Sunday, January 30, 2005

How we lost World War II

Doug Saunders' column in this Saturday's Globe and Mail was absolutely mind-blowing. It completely shattered the way I think about the Second World War:
[F]rom the gates of Auschwitz, you can see why the notion of "winning" the Second World War has a somewhat limited audience at times. We can celebrate it in Canada, because our soldiers did their work, and those who survived went home and life went on as usual. They can celebrate it in Russia, because they were the only unmitigated victors, at least by the standards of the time.

But over here, where the whole thing got started, and where its worst atrocities took place, things begin to get a bit scrambled. From here, it doesn't seem to make much sense at all. It wasn't a war for human rights; otherwise, they would have made the camps a priority. And it couldn't have been a war for freedom; that was given away with the wave of a hand. There was every reason to fight and there is no reason to believe that we could have done any better -- but six decades later, it might be time to stop calling it a victory.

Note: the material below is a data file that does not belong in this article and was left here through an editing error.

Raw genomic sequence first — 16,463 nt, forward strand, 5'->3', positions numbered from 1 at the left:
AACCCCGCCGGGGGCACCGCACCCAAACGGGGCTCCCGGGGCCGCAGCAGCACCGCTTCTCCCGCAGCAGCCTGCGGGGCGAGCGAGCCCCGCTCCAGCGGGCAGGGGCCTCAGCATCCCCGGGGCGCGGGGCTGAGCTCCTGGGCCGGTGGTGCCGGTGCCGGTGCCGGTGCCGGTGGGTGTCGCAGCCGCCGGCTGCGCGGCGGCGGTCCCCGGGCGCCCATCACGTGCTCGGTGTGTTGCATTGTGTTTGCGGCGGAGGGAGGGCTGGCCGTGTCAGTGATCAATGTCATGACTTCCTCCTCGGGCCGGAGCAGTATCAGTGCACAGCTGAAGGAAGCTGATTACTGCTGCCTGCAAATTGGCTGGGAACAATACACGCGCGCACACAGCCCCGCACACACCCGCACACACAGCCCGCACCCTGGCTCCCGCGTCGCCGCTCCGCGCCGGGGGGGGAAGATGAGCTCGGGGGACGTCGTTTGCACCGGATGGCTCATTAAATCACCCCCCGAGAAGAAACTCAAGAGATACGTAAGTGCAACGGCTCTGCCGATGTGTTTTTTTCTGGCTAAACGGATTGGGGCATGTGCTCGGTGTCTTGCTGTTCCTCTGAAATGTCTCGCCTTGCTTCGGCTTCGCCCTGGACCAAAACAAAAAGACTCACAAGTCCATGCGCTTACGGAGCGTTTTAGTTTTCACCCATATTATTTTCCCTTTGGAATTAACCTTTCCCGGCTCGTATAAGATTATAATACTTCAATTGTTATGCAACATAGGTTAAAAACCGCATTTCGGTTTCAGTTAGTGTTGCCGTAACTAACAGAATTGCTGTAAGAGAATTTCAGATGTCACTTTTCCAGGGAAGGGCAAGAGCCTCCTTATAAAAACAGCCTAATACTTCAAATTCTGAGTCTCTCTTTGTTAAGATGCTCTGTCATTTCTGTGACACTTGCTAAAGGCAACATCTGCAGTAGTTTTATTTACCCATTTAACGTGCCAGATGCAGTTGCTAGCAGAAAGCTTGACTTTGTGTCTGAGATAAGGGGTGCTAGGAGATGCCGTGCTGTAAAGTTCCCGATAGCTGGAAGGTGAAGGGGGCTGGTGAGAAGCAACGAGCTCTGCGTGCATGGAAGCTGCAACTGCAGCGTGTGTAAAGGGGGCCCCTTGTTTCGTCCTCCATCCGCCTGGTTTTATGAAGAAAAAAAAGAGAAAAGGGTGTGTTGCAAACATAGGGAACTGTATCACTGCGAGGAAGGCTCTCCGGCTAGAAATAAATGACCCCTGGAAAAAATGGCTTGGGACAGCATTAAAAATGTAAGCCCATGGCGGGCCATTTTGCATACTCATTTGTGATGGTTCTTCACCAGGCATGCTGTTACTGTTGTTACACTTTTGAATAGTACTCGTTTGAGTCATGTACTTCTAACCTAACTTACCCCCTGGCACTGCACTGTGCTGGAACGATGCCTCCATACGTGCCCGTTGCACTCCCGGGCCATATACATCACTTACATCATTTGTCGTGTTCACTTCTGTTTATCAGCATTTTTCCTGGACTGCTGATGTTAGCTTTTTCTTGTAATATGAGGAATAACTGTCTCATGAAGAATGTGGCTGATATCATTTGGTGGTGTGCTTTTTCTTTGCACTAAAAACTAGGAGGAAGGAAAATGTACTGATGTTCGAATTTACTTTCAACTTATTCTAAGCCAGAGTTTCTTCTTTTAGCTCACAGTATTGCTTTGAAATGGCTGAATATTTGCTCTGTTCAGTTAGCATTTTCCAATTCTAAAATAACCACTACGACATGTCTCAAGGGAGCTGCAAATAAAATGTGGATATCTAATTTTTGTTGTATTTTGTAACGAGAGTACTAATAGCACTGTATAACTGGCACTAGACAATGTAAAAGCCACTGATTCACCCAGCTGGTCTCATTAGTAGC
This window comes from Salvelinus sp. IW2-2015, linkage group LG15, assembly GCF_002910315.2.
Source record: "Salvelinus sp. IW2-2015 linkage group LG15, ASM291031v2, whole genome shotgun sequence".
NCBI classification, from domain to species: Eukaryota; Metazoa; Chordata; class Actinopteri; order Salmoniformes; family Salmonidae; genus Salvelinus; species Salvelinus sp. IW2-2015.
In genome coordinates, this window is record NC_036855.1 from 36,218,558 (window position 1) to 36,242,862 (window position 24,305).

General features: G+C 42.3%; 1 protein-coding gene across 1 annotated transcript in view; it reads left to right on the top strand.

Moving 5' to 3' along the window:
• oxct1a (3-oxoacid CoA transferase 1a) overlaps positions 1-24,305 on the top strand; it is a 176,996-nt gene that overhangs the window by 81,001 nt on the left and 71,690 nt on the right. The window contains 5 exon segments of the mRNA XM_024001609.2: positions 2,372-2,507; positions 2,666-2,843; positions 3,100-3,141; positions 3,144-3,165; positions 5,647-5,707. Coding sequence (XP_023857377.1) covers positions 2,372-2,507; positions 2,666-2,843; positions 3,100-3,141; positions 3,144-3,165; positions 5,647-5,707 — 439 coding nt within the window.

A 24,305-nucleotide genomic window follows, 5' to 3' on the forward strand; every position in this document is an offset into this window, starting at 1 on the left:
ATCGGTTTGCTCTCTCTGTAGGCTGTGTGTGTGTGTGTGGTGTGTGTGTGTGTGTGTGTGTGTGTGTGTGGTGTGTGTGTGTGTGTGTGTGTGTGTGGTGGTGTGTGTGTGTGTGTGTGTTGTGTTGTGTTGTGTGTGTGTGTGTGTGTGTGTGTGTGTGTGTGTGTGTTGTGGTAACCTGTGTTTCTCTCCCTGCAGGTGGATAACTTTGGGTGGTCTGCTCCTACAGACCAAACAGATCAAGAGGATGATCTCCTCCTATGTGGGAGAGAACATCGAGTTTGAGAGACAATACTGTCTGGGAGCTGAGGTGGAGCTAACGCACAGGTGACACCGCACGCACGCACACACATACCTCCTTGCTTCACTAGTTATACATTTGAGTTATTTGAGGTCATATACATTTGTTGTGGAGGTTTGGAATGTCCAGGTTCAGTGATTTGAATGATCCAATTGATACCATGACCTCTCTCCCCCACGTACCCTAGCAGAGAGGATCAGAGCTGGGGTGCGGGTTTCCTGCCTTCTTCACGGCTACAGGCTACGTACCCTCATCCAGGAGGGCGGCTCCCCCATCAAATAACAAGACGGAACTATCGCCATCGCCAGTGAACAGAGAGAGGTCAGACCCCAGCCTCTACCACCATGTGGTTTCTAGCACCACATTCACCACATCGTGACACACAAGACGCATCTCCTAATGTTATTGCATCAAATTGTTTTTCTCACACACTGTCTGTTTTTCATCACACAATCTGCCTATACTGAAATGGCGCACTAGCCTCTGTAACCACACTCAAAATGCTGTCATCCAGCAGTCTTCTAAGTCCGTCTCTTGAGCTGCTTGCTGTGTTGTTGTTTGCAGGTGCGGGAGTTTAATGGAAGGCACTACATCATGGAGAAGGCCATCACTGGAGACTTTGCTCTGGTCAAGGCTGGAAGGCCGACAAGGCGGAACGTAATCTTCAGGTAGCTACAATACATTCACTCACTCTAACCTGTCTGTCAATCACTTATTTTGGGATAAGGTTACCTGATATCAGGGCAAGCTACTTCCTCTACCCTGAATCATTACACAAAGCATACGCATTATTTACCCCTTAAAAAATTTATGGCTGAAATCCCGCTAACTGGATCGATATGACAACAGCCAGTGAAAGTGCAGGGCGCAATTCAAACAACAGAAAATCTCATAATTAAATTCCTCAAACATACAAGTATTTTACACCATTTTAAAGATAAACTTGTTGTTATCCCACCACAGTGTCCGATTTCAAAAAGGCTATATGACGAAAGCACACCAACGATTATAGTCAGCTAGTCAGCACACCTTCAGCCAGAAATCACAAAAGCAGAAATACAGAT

I strongly urge you to read the whole thing.

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